11 01 2011
Jackie

Well said everyone. My piano teeacher said it was okay to improvise a piano piece only AFTER I learned to play it the way the composer had written it. Taking away Twain’s language takes away all our learning about those times and what it takes to change the minds of the many.

11 01 2011
Robert M. Zoschke

This is a fabulously fabulous-as-always Blei post today.

12 01 2011
David Levy

As a longtime reader of your dispatches, I was stunned (overwhelmed?) by your sweet mention of my biography of Mark Twain. Praise is always welcome, of course, but when it comes from a pro like yourself, it is especially to be treasured. Many thanks! (And, by the way, I share in the general outrage about the new version of HUCKLEBERRY FINN—not only because we don’t tamper with classics, but also because it assumes that “slave” is somehow a nicer thing to call a person than “nigger.”)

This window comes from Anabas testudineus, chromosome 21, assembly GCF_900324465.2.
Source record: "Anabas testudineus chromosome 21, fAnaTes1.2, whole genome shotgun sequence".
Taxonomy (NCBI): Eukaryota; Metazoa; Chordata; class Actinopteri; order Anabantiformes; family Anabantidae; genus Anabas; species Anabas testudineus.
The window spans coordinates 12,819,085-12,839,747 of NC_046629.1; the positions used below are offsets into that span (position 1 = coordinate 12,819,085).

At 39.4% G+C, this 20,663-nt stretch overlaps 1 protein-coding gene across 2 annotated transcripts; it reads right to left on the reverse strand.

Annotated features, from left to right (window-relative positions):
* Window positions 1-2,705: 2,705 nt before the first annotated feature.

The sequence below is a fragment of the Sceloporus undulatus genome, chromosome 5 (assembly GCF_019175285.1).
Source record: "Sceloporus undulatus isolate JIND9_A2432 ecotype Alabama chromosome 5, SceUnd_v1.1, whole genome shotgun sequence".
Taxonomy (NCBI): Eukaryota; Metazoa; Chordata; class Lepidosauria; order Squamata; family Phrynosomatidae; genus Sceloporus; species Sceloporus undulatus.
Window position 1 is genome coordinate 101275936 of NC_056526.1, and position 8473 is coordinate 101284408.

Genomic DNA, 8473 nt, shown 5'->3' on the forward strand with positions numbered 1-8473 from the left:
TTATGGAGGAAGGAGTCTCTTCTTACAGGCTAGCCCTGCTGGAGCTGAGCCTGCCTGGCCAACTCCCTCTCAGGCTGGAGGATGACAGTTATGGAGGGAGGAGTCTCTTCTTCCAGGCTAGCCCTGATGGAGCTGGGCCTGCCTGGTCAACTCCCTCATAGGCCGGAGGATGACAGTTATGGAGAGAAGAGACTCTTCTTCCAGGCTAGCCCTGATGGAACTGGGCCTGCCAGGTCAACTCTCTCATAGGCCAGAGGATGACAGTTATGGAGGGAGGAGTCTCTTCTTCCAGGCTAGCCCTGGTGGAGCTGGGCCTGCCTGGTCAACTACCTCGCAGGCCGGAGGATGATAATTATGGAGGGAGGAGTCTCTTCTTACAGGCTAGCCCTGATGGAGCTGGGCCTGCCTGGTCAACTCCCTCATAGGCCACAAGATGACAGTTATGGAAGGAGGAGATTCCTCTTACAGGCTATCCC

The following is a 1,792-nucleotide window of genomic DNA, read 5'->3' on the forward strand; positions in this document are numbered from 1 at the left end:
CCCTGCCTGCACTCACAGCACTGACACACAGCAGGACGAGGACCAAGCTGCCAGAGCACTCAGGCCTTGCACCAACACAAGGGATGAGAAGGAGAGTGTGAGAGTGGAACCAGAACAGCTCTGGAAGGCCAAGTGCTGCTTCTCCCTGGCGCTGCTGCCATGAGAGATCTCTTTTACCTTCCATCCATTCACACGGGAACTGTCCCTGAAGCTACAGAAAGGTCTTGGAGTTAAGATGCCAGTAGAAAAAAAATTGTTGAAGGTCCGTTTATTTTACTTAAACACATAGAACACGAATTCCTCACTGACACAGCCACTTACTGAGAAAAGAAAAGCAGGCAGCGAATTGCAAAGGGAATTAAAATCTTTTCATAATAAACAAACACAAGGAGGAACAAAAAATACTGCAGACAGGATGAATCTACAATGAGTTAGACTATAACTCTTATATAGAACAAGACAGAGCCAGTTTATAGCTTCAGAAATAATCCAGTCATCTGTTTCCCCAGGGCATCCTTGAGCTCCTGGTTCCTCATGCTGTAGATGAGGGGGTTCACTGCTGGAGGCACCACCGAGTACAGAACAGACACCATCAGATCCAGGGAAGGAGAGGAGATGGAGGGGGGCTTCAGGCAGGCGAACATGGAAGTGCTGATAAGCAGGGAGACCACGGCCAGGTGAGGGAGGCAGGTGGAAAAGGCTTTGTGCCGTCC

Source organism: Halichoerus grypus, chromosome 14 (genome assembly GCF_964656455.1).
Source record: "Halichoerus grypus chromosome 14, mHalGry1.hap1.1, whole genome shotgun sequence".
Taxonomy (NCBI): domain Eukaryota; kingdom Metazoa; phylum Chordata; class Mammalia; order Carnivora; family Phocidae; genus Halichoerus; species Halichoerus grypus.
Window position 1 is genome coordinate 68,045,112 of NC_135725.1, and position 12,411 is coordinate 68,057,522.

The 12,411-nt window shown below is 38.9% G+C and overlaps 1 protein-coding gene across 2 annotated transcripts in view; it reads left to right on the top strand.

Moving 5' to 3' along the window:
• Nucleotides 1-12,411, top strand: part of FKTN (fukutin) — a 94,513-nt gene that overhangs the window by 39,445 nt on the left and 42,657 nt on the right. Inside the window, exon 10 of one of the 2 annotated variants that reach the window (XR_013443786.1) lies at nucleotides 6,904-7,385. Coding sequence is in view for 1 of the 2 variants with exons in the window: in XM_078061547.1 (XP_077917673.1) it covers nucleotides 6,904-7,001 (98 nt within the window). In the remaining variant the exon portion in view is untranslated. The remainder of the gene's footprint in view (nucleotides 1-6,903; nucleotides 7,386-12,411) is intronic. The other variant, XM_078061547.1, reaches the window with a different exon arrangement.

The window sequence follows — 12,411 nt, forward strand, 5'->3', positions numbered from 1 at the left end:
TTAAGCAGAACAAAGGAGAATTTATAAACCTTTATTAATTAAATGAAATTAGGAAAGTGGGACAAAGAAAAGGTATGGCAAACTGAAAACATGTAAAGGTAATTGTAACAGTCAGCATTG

12 01 2011
Ralph Murre

To hear the “N” word dozens, if not hundreds of times, one has only to attend an evening of slam poetry populated by African-Americans. They have, rightly, taken proprietary ownership of the word. It is part of their history, not to be denied, and when they sang “We Shall Overcome”, they claimed ownership of their history. To pretend either that that word was not used, did not hurt, cannot still hurt, or to pretend that the sanitizing of great works of literature does not hurt, is ridiculous. If I could find anything racist in the STORY TWAIN TOLD, I might be more than willing to ban or burn the book, but I can not. Certainly, when we read Huck Finn to our young sons, we had a discussion. Isn’t that how teaching and learning work?

12 01 2011